Annotation:Indian Ate the Woodchuck (2)

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X:1 T: Indian Ate a Woodchuck [2] N:From fiddler Ed Haley (1885-1951, Ashland, northeast Kentucky), from a N:1946 home recording by his son Ralph Haley M:C| L:1/8 R:Reel D:Rounder 1131/1132, Ed Haley - "Forked Deer" (1997) D:x Z:Andrew Kuntz K:D f g^g|abaf defa|baba fefg|abaf dded|fded +slide+fefa| abaf defa|baba fefg|abaf dded|de d2 ddfa| abaf defd|faba fefg|abaf dfed|fded fefa| abaf defa|baba fefg|abae fded|ed-de d2|| e-f|dBAF EDFA|B-def e2d2|B-dAF E-DF2|A-Bde fd-de| dBAF EDFA|B-def edBc|dBAF E-D D2|A-Bde fd d2|| |:B2 {c}B2 {c}BAFE|[FA]-[AA][AA][AB] AFDE| [FA]-[AA][AA][AB] AFAB|defd eddA| +slide+B2 Bd BAFE| [FA]-[AA][AA][AB] AFDE|FGAc defd|1ed-de d2d2:|2 e[d2d2]e [df]||

INDIAN ATE THE WOODCHUCK [2]. American, Reel. D Major. Standard tuning (fiddle). AA'BCC'. John Hartford identifies the 'first strain' [i.e. the second strain in the transcription, above] as 'a cousin' to "Smith's Reel." Samuel Bayard collected a melody from southwestern Pennsylvania fiddlers John White and Samuel B. Losch in the 1930's whose first strain is similar to east Kentucky fiddler wikipedia:Ed Haley's second strain. White called his tune "Injun Et a Woodchuck", while Losch called his "Such a Gittin' Upstairs", although both titles were "floaters" according to Bayard. The tune is dissimilar to Mississippi fiddler Stephen B. Tucker's "Indian Eat the Woodpecker."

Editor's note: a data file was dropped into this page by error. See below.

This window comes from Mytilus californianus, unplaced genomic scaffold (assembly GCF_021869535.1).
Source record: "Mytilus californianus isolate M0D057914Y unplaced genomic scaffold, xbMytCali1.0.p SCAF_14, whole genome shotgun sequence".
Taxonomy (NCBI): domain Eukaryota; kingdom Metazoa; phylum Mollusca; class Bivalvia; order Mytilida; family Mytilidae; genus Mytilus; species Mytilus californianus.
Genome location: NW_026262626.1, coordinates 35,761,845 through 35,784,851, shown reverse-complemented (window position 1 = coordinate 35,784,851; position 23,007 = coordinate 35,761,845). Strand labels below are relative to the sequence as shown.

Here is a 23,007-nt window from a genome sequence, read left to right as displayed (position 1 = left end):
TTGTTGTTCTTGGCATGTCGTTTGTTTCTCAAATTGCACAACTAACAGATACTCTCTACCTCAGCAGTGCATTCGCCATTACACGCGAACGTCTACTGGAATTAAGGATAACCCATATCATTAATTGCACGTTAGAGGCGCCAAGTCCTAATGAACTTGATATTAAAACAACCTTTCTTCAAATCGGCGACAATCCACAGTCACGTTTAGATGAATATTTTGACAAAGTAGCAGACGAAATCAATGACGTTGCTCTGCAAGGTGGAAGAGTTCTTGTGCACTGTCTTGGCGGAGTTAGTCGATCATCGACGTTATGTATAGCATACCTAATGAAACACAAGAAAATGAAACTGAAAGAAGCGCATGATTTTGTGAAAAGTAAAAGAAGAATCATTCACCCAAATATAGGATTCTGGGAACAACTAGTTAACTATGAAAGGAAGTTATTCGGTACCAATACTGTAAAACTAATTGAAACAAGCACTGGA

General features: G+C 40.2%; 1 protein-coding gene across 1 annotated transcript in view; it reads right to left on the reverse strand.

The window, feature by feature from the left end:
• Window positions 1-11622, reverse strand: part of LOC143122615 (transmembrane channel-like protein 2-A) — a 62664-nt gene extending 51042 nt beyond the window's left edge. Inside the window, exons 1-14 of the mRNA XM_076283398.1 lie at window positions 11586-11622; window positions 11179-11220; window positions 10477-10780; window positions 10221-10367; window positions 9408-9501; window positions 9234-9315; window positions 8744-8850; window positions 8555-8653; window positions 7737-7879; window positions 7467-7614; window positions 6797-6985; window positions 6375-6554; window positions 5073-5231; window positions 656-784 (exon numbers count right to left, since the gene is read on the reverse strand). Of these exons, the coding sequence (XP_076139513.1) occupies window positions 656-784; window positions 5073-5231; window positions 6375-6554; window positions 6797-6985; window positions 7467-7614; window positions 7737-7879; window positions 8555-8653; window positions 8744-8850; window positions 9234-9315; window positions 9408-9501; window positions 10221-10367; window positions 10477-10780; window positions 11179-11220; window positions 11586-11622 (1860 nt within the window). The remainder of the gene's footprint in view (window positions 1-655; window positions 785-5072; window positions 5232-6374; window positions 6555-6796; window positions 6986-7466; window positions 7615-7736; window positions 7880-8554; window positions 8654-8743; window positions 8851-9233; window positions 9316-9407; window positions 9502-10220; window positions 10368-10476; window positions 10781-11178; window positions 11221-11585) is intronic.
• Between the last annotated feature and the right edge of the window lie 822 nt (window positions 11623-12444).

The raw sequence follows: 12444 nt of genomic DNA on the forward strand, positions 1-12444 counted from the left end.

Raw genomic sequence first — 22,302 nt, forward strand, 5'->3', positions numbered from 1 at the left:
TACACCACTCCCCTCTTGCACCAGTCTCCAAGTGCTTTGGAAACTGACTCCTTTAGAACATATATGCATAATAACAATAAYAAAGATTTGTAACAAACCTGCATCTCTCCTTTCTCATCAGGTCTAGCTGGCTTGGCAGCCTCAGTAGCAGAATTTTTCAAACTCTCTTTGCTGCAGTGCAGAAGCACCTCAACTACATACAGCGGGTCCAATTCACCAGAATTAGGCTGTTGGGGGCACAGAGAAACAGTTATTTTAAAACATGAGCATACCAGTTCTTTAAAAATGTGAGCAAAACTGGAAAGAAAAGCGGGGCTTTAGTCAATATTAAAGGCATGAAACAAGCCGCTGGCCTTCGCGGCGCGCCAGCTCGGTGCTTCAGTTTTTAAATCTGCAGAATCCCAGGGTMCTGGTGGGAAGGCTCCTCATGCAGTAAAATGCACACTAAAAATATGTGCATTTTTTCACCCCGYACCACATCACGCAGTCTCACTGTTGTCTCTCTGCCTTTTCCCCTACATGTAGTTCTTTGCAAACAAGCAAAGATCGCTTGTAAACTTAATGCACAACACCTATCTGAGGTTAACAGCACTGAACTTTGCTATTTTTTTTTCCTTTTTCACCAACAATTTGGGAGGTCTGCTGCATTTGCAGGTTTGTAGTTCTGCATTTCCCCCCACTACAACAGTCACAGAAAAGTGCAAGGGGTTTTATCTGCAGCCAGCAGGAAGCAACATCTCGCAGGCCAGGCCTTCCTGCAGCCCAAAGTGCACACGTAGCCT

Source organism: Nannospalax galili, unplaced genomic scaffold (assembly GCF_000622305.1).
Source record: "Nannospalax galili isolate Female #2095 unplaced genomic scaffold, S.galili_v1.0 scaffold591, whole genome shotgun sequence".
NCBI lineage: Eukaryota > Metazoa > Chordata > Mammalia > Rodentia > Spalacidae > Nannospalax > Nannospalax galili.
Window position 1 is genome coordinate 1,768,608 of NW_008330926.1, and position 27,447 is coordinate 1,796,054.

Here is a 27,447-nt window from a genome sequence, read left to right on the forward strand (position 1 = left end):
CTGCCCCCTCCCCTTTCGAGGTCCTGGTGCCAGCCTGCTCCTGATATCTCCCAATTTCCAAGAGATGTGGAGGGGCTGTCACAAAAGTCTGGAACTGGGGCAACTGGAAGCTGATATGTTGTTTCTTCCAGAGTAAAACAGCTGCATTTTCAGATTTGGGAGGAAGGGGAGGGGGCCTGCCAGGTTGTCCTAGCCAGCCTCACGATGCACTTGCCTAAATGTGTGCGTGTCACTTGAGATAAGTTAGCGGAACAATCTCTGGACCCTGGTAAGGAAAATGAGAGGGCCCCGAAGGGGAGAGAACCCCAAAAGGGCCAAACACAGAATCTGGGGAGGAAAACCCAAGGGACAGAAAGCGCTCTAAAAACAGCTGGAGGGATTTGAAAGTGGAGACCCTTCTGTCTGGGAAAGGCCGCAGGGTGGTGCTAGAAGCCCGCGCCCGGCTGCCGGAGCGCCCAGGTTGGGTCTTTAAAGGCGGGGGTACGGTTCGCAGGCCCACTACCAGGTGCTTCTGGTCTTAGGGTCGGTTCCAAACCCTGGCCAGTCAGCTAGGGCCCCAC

Additional notes
Source for notated version : - Ed Haley [1] (1883-1951, eastern Kentucky) [Milliner & Koken]. Haley was recorded at home by his son Ralph in 1946.

Printed sources : - Milliner & Koken (Milliner-Koken Collection of American Fiddle Tunes), 2011; pp. 316-317.

Recorded sources : - Rounder RO-1131/1132, Ed Haley - "Forked Deer, vol. 1" (1997).

See also listing at :
Hear Ed Haley's 1946 home recording at Slippery Hill [2]

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